Proposed - Porcupine Hills

Location of Proposed Park

The Government of Saskatchewan is committed to creating opportunities for recreation and conservation that will enhance our quality of life, create economic opportunities and continue to make Saskatchewan stronger.

The Ministry of Parks, Culture and Sport is consulting on a proposal to consolidate the Woody River, McBride Lake, Pepaw Lake, Parr Hill Lake and Saginas Lake recreation sites and some adjacent Crown land into a new provincial park.

The consultations will enable the ministry to share, with you, information regarding the proposal and to hear your ideas about it.

We Want To Hear from You

A public survey was conducted on the proposed new parks.  If you would like to add your input, please direct your comments to input2tpcs@gov.sk.ca.

Contact Information

Chris Potter, Park Planner
Phone: (306) 787-3105
Email: chris.potter@gov.sk.ca

The purpose of public consultations is to provide:

  • current, accurate information regarding the intent, rationale and potential implications of creating a new provincial park in the area;
     
  • an open and transparent process that engages the public, First Nations and Métis communities, community leaders, businesses and other stakeholders in a dialogue about the potential opportunities and concerns that may result from creating a new park; and
     
  • an opportunity to gather information that will help guide future park land use planning and development.

First Nations and Métis Community Consultations

  • A separate process will invite First Nations and Métis communities to engage in a dialogue.  This action reflects government’s Duty to Consult policy.

PCS is specifically looking for feedback on the following:

  • proposed park boundaries;
     
  • current uses of the proposed park area;
     
  • future infrastructure recommendations; and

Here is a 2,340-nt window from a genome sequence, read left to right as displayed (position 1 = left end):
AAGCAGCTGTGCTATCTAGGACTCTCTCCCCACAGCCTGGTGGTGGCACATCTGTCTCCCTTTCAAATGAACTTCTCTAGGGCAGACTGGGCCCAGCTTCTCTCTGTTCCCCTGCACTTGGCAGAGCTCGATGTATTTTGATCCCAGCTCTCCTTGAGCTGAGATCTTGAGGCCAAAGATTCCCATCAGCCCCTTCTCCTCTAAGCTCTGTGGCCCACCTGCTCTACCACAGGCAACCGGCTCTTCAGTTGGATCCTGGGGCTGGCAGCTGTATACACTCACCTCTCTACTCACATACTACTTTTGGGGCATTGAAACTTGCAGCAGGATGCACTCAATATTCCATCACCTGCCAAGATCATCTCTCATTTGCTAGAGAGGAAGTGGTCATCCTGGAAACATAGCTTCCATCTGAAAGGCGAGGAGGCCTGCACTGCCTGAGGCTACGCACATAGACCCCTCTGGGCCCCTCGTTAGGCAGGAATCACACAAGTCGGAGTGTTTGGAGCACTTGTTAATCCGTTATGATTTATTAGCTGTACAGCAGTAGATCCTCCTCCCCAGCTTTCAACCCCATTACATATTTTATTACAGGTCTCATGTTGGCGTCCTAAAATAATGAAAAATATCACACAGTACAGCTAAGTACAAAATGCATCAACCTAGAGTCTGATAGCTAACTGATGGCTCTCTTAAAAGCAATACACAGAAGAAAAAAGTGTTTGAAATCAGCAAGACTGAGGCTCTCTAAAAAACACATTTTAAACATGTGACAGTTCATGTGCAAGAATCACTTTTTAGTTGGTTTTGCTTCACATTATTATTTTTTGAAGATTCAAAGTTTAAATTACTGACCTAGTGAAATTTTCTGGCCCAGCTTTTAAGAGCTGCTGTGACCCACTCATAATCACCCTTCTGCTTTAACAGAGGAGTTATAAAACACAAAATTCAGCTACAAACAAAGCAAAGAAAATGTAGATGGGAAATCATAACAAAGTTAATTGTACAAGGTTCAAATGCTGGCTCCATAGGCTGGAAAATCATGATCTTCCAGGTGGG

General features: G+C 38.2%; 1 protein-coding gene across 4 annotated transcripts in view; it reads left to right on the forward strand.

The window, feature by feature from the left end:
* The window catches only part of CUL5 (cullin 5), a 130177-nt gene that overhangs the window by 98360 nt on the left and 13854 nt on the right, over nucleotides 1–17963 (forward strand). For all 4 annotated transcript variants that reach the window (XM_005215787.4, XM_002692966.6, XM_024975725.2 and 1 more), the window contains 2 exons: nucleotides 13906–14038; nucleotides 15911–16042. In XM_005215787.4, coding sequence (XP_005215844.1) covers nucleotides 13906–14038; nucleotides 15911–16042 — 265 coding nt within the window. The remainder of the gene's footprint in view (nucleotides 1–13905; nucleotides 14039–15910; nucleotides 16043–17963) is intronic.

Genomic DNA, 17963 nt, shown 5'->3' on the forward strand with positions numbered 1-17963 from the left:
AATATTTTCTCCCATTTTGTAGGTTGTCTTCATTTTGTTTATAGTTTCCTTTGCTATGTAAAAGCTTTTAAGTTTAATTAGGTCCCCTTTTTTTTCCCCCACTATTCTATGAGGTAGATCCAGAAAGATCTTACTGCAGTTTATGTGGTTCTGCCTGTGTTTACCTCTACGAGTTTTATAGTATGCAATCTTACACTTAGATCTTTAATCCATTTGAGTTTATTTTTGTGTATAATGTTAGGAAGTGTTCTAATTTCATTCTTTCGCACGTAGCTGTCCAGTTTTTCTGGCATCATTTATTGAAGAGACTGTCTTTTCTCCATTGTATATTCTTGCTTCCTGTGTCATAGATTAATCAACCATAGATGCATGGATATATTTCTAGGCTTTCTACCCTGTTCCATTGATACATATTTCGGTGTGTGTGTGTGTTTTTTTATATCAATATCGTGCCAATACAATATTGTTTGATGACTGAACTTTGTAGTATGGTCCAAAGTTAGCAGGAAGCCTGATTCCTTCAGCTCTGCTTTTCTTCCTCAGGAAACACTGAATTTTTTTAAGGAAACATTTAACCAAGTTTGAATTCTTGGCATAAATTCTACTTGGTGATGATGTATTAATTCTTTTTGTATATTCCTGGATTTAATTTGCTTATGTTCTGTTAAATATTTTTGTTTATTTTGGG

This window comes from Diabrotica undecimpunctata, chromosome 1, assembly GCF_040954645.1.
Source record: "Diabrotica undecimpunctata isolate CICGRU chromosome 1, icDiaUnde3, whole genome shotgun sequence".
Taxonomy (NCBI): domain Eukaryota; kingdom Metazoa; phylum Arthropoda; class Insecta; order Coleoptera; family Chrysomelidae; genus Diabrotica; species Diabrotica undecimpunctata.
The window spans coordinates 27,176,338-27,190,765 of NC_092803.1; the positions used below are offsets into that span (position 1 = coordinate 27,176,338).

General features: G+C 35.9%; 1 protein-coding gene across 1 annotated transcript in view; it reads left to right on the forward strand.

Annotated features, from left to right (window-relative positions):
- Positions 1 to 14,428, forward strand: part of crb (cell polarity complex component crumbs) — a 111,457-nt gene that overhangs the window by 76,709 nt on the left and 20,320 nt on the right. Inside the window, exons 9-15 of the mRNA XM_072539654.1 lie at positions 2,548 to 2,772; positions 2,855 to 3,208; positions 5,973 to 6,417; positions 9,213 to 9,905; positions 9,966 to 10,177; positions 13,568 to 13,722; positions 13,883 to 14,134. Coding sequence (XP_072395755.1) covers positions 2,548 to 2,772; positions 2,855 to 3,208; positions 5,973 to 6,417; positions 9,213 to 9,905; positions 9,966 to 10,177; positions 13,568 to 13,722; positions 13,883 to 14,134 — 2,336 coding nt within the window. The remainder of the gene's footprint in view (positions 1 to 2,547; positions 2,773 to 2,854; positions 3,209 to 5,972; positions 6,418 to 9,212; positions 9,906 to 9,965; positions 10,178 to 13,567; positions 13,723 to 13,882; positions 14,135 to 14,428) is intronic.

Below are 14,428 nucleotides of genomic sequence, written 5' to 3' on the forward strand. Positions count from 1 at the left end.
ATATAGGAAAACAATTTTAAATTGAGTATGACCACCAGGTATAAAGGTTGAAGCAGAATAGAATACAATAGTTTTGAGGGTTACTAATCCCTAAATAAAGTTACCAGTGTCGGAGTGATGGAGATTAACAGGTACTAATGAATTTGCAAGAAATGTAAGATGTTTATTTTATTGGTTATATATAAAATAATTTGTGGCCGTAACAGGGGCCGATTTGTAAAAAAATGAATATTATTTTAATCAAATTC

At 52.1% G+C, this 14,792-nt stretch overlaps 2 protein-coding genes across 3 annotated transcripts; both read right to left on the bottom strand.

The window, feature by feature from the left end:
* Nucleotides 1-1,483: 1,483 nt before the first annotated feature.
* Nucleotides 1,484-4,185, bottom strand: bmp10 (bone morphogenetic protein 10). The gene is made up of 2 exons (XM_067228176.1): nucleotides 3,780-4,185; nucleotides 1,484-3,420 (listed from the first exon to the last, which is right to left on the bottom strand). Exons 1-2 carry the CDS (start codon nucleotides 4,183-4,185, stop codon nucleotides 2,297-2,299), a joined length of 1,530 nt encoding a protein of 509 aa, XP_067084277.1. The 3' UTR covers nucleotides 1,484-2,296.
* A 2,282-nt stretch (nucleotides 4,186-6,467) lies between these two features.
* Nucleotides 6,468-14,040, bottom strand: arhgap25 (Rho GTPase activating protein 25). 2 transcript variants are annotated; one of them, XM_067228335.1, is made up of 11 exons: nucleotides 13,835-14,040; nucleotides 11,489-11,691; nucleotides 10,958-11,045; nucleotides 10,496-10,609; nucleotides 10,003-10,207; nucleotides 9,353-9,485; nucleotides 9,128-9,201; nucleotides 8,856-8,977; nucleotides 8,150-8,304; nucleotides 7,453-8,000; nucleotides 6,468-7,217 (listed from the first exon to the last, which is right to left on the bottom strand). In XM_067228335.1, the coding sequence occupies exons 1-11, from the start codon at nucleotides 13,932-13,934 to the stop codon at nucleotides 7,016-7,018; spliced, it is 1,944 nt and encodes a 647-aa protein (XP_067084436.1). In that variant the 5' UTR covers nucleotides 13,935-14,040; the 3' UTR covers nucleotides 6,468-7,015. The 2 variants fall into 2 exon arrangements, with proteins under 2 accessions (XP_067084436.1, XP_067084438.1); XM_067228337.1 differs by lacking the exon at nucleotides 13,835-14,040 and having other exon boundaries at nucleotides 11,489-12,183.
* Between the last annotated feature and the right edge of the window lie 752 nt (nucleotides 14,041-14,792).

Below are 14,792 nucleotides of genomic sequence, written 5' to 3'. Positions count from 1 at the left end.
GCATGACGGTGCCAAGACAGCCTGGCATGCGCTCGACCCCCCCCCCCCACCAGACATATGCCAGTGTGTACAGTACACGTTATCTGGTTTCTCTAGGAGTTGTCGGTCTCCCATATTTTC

• possible future recreation opportunities.

The Porcupine Hills area was proposed as a provincial park because of its potential to protect important environment and cultural features and to improve outdoor recreation opportunities.

As shown on the map, the proposed park will consist of two land blocks approximately 40 kilometres apart. The proposal is to consolidate the five existing recreation sites and some adjacent Crown land into a park of approximately 30,000 hectares.

The recreation sites have 111 campsites. The proposed area is south of the town of Hudson Bay, along the Saskatchewan-Manitoba border. This is a popular area for land and water-based recreation. The proposed provincial park would likely be classified as a natural environment park. That means the emphasis would be on retaining large areas of the natural landscape while providing opportunities for conservation, fish and wildlife management and recreation. Development, such as campgrounds, is concentrated in a small area.

PCS recognizes that, for many users, the draw of this area is its quiet, rustic atmosphere. We propose the proposed provincial park maintains that atmosphere.

If the proposed park proceeds to designation, a management plan will be developed to determine what facilities, services and activities are desired by users while trying to maintain the original appeal.